#1
I really need to do it, it's reallly useful. But i just cant find a way of doing this, and im trying for some months. How did you do it?
#2
I just played a lot. It'll take some time to memorize it but it just takes time. I'll play scales all over the board and just name the notes out loud or think of the notes in my head rather than just memorizing a scale shape.
#3
Learn it, dont memorize it - there is a difference

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#5
i've always struggled learning the notes aswell, however i have no trouble naming all the notes in any given major scale so i assume it's not because i'm dense or anything, lol.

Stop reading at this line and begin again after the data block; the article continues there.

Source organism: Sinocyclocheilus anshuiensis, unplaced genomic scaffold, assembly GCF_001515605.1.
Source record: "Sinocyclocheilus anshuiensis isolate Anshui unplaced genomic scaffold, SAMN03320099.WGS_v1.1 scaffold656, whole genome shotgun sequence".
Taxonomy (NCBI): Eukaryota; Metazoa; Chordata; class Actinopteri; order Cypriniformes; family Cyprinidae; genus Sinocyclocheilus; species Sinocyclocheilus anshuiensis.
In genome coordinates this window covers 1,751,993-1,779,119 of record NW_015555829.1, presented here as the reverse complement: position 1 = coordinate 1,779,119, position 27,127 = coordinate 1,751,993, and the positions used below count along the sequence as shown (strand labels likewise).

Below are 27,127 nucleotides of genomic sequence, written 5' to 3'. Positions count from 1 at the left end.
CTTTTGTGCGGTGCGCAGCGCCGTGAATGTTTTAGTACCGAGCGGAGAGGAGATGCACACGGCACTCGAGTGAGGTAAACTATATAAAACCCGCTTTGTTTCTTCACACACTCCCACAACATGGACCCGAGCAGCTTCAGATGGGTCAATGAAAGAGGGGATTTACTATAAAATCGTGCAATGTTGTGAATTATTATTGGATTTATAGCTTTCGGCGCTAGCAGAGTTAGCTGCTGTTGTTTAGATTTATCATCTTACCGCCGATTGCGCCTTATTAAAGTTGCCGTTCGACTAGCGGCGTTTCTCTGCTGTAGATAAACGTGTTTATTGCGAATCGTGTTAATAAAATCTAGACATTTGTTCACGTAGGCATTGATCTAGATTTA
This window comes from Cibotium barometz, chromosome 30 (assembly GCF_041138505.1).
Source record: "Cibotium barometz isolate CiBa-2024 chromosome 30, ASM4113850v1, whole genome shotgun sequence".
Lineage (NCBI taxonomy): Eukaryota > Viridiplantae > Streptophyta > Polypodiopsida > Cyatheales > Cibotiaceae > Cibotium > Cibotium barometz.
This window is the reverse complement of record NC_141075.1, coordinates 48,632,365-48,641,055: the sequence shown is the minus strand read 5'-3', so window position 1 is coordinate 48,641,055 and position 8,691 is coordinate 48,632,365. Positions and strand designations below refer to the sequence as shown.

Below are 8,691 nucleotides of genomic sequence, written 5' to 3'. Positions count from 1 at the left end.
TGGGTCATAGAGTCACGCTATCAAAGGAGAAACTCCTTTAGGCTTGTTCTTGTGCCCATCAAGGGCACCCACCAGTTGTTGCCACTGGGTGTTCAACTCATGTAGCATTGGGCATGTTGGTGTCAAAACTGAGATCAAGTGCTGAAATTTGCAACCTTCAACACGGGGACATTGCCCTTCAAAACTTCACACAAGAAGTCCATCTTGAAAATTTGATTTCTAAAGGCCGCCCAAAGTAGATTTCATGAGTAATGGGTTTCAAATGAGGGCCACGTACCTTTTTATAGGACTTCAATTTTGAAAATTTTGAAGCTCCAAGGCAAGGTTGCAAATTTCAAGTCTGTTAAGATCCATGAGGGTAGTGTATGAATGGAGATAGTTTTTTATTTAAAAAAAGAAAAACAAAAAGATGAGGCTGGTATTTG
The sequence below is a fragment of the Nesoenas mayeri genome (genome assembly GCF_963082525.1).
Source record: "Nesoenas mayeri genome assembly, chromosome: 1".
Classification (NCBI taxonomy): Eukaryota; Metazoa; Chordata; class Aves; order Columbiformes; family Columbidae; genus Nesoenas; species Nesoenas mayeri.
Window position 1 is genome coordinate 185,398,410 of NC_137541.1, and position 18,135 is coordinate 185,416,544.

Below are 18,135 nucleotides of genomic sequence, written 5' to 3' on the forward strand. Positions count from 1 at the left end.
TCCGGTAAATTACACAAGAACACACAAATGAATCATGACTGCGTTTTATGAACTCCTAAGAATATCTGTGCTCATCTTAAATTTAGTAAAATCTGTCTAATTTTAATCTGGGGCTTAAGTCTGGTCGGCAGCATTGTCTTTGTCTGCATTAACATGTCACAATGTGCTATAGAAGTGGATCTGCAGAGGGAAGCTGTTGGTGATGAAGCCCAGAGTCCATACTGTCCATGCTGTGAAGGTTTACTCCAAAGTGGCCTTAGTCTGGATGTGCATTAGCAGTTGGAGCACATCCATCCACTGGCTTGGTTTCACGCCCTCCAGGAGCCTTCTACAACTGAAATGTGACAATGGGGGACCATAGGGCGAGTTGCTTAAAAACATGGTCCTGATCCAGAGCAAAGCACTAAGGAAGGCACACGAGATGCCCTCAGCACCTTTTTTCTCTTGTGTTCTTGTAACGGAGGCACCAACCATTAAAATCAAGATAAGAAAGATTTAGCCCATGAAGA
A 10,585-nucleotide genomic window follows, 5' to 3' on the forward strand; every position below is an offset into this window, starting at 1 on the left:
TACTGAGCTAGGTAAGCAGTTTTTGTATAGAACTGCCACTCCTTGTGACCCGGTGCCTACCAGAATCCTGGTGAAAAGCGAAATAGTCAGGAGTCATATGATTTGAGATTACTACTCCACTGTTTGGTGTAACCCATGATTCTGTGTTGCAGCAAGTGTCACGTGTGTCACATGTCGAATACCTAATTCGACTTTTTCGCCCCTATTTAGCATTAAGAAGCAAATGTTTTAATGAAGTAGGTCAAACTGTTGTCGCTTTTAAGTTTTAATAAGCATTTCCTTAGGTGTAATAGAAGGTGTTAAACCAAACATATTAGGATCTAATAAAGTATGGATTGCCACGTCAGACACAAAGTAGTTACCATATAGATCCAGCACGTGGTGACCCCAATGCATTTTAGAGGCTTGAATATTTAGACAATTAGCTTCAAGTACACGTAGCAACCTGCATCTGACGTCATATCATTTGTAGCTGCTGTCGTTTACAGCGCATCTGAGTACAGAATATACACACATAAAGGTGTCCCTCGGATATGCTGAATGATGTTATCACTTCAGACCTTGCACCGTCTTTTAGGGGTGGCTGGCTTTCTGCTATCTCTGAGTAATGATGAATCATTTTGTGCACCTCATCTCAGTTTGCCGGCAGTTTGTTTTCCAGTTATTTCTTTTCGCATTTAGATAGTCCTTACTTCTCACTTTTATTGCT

tyler, that's an interesting statement... could you go into more depth? unless you're too busy making soap out of fat ladies asses
#6
i think tyler means to practice and not just stare at it thinking about what notes are where. in other words play scales, say the notes out loud, choose a random note and find all the occurrences of it all over the fret board.
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#7
Quote by Duarteman
I really need to do it, it's reallly useful. But i just cant find a way of doing this, and im trying for some months. How did you do it?



Become proficient at reading standard notation in all positions.

not a short cut, but you WILL know all the notes on your guitar.
shred is gaudy music
#8
Quote by GuitarMunky
Become proficient at reading standard notation in all positions.

not a short cut, but you WILL know all the notes on your guitar.